For two years I didn't really know anyone with COVID.
Fast-forward to early 2022 and every second person I know is currently battling the virus or out the other side. Living in the middle of Sydney, as my state records numbers in the tens of thousands every day, it feels like a matter of time before I join them.
Even as a healthy 30-year-old woman with no underlying health conditions, that fact terrifies me.
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While there's every chance I will experience a mild version of the virus given I am double vaccinated, I know that's not guaranteed. But there's no getting around the fact that living in Sydney right now is like a game of dodgem. My Service NSW app pings on the daily with casual contact alerts, and with every new notification I find myself holding my breath.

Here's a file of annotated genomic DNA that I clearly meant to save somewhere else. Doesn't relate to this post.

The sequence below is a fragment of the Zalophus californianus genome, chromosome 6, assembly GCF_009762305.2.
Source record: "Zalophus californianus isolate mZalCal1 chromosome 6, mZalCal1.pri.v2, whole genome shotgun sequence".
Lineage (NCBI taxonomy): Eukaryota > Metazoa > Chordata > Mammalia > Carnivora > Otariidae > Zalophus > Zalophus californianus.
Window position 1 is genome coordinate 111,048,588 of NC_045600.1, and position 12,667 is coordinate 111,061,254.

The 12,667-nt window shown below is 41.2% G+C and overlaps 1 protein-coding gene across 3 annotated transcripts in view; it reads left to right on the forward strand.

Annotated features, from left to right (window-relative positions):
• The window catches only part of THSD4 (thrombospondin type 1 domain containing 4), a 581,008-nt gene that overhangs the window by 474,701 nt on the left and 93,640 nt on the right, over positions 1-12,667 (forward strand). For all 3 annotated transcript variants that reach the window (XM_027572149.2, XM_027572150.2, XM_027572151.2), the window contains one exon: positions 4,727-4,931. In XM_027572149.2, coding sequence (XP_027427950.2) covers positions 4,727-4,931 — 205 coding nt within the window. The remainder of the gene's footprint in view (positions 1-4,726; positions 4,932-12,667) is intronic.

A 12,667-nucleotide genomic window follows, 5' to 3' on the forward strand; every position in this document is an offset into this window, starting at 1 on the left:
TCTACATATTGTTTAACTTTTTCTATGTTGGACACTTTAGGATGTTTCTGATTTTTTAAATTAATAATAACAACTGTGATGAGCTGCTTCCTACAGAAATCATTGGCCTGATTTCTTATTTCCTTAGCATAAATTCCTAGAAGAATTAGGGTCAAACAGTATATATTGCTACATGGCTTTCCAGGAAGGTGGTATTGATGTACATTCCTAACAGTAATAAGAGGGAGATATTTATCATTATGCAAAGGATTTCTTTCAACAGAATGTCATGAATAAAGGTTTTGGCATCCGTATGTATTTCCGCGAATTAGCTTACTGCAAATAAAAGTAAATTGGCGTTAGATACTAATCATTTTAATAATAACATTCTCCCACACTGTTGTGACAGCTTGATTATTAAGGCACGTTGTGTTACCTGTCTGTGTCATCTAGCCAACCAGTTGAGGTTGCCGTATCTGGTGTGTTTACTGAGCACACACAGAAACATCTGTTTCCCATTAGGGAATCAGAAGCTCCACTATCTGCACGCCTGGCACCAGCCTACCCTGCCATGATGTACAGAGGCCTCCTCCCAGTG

Even though New South Wales is currently open, I am living like it's not. I have ventured out for a meal or two, but only in an outdoor setting where I can eyeball that there is an excessive amount of space between my table and others.
Because even though my friends who've caught it tell me they're fine - and even though I am being told that catching the virus in 2022 is inevitable given the current spread - I am doing everything in my power to avoid it.
Reigning in the feelings of fear and hopelessness.
Those manning our hospitals have told us they're struggling with rising numbers and benched staff and we should be doing everything in our power to stymie the spread, so I am staying home for them. But I am also staying home out of fear.
It's a fear that's full of the flashing images of mass graves, overflowing hospitals and ventilators. Because that's been the picture that's been painted for us these past two years. That's been the reality for our overseas neighbours who've been faced with the kind of case numbers we're seeing in Australia currently.